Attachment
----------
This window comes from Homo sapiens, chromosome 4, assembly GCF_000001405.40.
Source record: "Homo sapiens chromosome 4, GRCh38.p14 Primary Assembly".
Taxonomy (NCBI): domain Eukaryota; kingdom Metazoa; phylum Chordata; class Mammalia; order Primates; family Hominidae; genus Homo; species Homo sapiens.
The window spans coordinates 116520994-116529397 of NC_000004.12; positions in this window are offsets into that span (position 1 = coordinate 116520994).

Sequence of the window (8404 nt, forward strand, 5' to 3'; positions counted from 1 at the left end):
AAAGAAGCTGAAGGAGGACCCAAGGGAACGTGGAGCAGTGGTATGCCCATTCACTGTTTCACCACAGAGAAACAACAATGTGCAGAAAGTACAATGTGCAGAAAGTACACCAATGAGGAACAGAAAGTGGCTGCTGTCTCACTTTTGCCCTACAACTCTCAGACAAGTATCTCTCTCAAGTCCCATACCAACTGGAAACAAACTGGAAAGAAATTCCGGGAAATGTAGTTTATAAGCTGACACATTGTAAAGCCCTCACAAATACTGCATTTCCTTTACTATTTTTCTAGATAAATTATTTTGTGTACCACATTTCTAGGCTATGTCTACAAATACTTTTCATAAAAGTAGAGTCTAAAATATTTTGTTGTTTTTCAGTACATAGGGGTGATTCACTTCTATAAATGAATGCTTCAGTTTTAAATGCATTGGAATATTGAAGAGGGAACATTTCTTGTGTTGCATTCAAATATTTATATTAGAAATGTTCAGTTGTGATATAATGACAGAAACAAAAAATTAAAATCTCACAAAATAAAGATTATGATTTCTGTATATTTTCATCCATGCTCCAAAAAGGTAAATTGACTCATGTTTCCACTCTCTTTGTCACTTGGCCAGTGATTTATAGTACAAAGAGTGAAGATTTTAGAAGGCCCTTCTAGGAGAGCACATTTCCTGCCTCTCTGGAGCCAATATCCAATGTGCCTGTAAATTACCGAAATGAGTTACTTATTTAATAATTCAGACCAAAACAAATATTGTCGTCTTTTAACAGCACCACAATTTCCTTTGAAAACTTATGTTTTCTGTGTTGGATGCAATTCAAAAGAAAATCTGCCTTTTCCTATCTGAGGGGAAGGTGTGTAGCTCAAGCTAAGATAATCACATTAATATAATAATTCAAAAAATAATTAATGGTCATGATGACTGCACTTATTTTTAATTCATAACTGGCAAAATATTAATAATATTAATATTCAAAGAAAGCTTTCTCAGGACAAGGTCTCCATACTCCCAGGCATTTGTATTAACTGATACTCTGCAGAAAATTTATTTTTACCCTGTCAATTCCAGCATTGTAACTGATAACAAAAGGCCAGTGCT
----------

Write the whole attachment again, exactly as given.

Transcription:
This window comes from Homo sapiens, chromosome 4, assembly GCF_000001405.40.
Source record: "Homo sapiens chromosome 4, GRCh38.p14 Primary Assembly".
Taxonomy (NCBI): domain Eukaryota; kingdom Metazoa; phylum Chordata; class Mammalia; order Primates; family Hominidae; genus Homo; species Homo sapiens.
The window spans coordinates 116520994-116529397 of NC_000004.12; positions in this window are offsets into that span (position 1 = coordinate 116520994).

Sequence of the window (8404 nt, forward strand, 5' to 3'; positions counted from 1 at the left end):
AAAGAAGCTGAAGGAGGACCCAAGGGAACGTGGAGCAGTGGTATGCCCATTCACTGTTTCACCACAGAGAAACAACAATGTGCAGAAAGTACAATGTGCAGAAAGTACACCAATGAGGAACAGAAAGTGGCTGCTGTCTCACTTTTGCCCTACAACTCTCAGACAAGTATCTCTCTCAAGTCCCATACCAACTGGAAACAAACTGGAAAGAAATTCCGGGAAATGTAGTTTATAAGCTGACACATTGTAAAGCCCTCACAAATACTGCATTTCCTTTACTATTTTTCTAGATAAATTATTTTGTGTACCACATTTCTAGGCTATGTCTACAAATACTTTTCATAAAAGTAGAGTCTAAAATATTTTGTTGTTTTTCAGTACATAGGGGTGATTCACTTCTATAAATGAATGCTTCAGTTTTAAATGCATTGGAATATTGAAGAGGGAACATTTCTTGTGTTGCATTCAAATATTTATATTAGAAATGTTCAGTTGTGATATAATGACAGAAACAAAAAATTAAAATCTCACAAAATAAAGATTATGATTTCTGTATATTTTCATCCATGCTCCAAAAAGGTAAATTGACTCATGTTTCCACTCTCTTTGTCACTTGGCCAGTGATTTATAGTACAAAGAGTGAAGATTTTAGAAGGCCCTTCTAGGAGAGCACATTTCCTGCCTCTCTGGAGCCAATATCCAATGTGCCTGTAAATTACCGAAATGAGTTACTTATTTAATAATTCAGACCAAAACAAATATTGTCGTCTTTTAACAGCACCACAATTTCCTTTGAAAACTTATGTTTTCTGTGTTGGATGCAATTCAAAAGAAAATCTGCCTTTTCCTATCTGAGGGGAAGGTGTGTAGCTCAAGCTAAGATAATCACATTAATATAATAATTCAAAAAATAATTAATGGTCATGATGACTGCACTTATTTTTAATTCATAACTGGCAAAATATTAATAATATTAATATTCAAAGAAAGCTTTCTCAGGACAAGGTCTCCATACTCCCAGGCATTTGTATTAACTGATACTCTGCAGAAAATTTATTTTTACCCTGTCAATTCCAGCATTGTAACTGATAACAAAAGGCCAGTGCT